V for Vendetta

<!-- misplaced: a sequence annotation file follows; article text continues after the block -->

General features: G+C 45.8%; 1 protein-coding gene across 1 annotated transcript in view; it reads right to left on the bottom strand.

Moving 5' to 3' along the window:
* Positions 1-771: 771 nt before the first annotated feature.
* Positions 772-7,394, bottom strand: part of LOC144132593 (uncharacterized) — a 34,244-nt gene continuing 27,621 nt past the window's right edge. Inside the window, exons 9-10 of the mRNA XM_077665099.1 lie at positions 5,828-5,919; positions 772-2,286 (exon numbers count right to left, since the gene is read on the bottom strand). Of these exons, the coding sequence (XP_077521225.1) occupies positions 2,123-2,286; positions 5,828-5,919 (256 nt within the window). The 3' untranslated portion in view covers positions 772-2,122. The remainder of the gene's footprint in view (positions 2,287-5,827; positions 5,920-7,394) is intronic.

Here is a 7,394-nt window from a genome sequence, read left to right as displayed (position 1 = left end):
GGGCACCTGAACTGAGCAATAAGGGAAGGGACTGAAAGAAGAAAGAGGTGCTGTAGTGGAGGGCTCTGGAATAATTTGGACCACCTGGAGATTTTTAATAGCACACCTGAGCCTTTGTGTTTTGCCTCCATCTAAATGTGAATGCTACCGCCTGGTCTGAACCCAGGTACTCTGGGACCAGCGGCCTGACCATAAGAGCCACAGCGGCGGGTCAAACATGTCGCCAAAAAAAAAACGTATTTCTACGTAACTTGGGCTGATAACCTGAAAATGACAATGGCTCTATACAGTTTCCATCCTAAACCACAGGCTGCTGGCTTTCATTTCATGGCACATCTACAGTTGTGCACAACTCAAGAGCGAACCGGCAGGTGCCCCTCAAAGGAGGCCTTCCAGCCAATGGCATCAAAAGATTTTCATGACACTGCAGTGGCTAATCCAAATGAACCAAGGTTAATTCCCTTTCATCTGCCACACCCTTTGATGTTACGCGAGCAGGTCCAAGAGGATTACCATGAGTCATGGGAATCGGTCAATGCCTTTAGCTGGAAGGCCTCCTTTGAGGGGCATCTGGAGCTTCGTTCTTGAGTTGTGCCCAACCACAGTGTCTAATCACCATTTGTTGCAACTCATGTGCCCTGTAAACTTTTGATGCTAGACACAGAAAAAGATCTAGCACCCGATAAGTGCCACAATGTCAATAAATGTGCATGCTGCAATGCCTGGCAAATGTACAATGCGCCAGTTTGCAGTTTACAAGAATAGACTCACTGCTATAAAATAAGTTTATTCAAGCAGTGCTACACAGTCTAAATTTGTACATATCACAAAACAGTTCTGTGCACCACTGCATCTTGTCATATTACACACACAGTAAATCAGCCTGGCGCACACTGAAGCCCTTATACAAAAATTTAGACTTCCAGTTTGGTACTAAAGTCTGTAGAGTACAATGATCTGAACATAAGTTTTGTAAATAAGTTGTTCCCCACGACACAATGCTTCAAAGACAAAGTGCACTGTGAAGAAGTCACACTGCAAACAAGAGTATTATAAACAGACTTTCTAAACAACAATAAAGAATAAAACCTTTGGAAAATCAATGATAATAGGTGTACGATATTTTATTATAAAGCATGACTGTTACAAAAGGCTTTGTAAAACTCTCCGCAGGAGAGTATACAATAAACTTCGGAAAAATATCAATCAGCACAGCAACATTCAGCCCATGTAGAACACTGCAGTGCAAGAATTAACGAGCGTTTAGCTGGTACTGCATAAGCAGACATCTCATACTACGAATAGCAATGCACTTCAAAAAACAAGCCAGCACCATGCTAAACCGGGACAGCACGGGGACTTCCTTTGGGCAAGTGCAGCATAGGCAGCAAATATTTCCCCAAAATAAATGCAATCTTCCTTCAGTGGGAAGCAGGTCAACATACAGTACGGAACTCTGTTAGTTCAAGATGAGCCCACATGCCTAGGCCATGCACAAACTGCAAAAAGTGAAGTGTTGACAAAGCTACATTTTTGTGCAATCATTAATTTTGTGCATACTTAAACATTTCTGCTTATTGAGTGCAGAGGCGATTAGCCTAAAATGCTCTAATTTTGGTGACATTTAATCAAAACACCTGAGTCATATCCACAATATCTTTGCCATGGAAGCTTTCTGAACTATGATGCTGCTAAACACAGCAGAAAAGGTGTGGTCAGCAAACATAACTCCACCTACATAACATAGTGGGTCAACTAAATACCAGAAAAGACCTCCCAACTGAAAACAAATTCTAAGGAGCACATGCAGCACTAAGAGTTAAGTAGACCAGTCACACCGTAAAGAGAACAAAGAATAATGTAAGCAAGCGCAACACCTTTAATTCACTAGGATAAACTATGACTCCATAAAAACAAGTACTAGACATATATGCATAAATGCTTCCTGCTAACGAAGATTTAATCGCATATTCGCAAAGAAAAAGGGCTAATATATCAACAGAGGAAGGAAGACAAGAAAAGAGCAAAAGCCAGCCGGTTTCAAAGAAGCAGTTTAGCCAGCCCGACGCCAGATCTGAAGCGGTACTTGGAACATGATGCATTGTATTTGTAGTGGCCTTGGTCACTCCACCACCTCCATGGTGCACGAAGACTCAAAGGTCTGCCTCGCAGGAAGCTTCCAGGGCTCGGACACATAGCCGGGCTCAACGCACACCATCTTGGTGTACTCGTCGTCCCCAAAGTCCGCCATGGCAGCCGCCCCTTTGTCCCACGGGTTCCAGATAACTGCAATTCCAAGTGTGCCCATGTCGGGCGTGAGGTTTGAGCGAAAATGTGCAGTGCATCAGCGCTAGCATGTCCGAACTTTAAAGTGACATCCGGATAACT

Partycracy found its way into the system post this period. People were inspired by party symbols or individuals who they thought had what it took to deliver the country to greater heights. College student unions flourished, and politics penetrated daily life. Some were disenchanted by the dirt which gradually started encompassing politics, while others stayed on to serve their affiliations. At some point of time, the muck became so immense that it was no longer capable of attracting young minds into mainstream politics. This was the start of that period when an average young boy of eighteen joining college was being instructed by his concerned parents: Akdom 'politics'-e jorabi na kintu. Those fine brains, which had been able to channelize their energies in proper ways earlier, could not do so any more. But that could not really discourage us, could it! Today we are proud to belong to a free thinking intelligent politically-conscious generation who do not need a party banner to express, spread or cultivate ideas among the masses, and work for their betterment. This, my friends, is the politics of tomorrow.